The most basic function of inventory management is being able to accurately track goods on hand. In a multi-channel retailing environment, that task alone can be daunting. Understanding where an item is and how much of it in stock can be the difference between a satisfied customer and an upset one, proactive inventory planning also helps avoiding things like dead stock or unhappy clients as well. Being able to track inventory counts across multiple channels at a moment’s notice is the foundation for success in today’s marketplace. But precisely tracking current stock counts on its own is not enough to thrive. No, to do that you need to not only keep track of what’s on hand, but also be able to predict what will need to be. Demand forecasting can help you be the go-to option for desirable goods when consumers need them most.
The importance of knowing what you need
Consumers have an unprecedented amount of choice, both in terms of which goods they’ll buy and where they’ll buy them. Even if a business has a high amount of customer loyalty, if they don’t have an item when a customer needs it, that customer is likely going to go elsewhere. Offering alternatives like dropshipping can help save some folks, but not all. A manufacturer that is the sole supplier of a product isn’t immune from the need to forecast either. Being unable to accurately predict demand can leave anyone with either overstock or understock, which can cripple cash flow, inhibit growth, and harm supply chain relationships.
It’s important to remember that demand forecasting is not the same thing as sales projection. Estimated sales for an upcoming quarter or year is largely an internal metric. It influences budgeting decisions, which indirectly affects end customers, but it is not something that they’ll notice or comment on. Demand forecasting, on the other hand, can be the difference between a satisfying and frustrating customer interaction. In a world where almost any product can arrive at your doorstep in under 48 hours, people are simply not willing to wait around. Having too much can be just as bad as having too little. Tying up funds in inventory with no demand can lead to dead stock, sunk costs, and wasted space. The bottom line is no matter the size or sector of a product-based business, demand forecasting can have a huge impact on the bottom line.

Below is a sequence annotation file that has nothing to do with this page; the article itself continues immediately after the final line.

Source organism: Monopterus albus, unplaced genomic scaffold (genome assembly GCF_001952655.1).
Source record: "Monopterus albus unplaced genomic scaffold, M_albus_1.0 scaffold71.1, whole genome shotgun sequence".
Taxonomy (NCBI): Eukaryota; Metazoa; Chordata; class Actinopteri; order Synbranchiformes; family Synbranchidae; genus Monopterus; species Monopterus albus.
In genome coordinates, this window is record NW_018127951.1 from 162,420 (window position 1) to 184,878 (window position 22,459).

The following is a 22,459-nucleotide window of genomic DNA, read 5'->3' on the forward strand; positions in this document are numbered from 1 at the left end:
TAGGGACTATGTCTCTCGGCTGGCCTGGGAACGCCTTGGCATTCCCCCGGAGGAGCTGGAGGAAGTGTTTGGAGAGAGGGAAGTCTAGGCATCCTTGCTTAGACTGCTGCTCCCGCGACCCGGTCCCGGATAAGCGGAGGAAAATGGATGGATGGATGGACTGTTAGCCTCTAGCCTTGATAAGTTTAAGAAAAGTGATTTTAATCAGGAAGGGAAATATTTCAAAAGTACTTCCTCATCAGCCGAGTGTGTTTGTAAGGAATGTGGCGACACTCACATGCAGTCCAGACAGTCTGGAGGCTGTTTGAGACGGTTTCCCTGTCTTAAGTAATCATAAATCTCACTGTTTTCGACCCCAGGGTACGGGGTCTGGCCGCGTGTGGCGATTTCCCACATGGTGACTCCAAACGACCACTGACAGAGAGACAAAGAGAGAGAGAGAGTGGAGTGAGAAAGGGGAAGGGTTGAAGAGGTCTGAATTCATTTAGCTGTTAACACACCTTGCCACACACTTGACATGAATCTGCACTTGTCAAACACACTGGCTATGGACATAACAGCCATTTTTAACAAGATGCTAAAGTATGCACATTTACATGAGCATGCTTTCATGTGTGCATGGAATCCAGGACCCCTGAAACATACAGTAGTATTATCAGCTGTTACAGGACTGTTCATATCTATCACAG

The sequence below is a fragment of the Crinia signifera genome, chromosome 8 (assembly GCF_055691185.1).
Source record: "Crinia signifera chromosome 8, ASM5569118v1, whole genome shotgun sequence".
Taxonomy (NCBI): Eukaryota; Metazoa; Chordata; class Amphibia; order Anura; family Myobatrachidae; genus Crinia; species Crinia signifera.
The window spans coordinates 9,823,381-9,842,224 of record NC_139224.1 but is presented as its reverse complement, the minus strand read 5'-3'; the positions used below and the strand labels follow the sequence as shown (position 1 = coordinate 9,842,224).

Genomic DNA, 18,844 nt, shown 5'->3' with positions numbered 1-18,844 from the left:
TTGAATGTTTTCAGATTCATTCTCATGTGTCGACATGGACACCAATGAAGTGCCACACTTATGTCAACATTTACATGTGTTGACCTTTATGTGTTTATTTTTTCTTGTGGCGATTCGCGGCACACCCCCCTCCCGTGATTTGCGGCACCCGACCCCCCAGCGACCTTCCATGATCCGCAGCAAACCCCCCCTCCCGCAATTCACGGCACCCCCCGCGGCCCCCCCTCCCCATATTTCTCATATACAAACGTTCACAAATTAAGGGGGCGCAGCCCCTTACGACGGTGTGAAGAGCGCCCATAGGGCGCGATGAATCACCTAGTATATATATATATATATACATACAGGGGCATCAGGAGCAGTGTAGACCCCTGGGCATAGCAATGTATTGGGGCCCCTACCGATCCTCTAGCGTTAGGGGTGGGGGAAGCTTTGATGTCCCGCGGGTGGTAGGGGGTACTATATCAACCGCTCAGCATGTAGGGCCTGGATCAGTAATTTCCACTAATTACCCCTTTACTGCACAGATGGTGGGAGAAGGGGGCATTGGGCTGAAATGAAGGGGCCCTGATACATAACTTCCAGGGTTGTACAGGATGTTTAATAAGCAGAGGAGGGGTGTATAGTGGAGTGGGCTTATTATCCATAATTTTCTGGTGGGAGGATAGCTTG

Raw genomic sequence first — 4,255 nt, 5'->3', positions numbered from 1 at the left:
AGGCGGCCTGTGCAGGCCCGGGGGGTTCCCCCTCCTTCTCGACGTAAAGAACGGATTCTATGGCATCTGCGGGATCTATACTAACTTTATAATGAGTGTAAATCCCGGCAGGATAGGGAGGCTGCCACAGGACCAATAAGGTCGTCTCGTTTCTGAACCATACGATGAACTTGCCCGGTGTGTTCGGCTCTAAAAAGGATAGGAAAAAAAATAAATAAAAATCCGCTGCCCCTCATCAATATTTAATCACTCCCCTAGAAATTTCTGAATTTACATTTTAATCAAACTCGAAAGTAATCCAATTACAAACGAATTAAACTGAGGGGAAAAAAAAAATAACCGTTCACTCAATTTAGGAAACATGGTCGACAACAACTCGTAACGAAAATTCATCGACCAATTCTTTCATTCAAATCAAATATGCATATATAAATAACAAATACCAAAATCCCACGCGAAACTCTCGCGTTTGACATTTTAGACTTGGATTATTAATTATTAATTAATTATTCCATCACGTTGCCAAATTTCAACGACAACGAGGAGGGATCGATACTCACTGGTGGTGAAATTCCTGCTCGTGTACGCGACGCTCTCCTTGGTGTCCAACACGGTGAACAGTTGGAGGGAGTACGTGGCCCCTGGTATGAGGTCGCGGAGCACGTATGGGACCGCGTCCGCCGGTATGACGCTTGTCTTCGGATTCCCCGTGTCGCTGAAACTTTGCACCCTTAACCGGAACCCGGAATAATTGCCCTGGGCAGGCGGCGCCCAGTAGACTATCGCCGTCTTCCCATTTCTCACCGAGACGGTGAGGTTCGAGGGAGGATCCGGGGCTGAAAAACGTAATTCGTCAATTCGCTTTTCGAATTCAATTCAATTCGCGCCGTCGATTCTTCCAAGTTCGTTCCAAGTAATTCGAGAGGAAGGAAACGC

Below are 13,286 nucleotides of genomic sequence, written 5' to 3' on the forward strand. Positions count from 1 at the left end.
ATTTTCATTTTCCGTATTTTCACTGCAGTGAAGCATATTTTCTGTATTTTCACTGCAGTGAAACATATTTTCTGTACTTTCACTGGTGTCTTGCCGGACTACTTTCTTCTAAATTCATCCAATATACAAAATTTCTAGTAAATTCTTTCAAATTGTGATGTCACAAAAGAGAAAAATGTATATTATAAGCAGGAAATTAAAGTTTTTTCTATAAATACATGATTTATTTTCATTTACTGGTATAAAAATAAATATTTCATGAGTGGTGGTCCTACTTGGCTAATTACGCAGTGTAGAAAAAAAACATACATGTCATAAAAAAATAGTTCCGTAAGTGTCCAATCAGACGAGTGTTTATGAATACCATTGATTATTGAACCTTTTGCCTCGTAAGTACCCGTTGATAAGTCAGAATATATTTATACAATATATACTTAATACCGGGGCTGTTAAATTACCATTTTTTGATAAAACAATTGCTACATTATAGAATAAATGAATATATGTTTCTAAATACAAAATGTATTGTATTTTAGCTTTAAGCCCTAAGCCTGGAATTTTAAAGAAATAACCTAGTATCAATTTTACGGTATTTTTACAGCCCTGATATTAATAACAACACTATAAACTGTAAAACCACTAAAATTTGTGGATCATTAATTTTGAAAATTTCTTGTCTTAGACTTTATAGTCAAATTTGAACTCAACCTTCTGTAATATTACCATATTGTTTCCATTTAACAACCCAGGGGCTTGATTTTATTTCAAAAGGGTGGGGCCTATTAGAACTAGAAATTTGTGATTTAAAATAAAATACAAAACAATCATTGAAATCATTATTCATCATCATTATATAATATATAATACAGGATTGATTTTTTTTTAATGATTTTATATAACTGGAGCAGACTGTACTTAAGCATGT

Build a better forecast
Ask any seasoned retail buyer and they’ll tell you that their job is a mix of art and science. Consumers are notoriously fickle, and predicting the future is always going to be a speculative endeavor. As Jamie Dimon once said, “No one can forecast the economy with certainty.” That same goes for predicting future customer demand. Over time, though, the science of forecasting has begun to outpace the art.
From fourth down decisions to YouTube recommendations, big data is shaping decision making. Understanding previous inventory patterns—whether based on seasonality, new releases, specific product lines, or any other factor—may not be a crystal ball, but it certainly helps defrost the glass. The more lenses through which a business can analyze their inventory, the more informed they can be for the next buying or manufacturing cycle.
The AccountingSuite difference
AccountingSuite offers robust inventory tracking and reporting features that are equipped to handle today’s marketplace. Small and medium-sized businesses shouldn’t have to spend an arm and a leg to get reliable data that can help them better understand their inventory. Quality accounting software shouldn’t provide good enough; it should seek to provide real value that improves operations and propels growth. With its best-in-class inventory features, AccountingSuite is able to do just hat.
Head to our inventory management page to learn more about what AccountingSuite can illuminate about stock.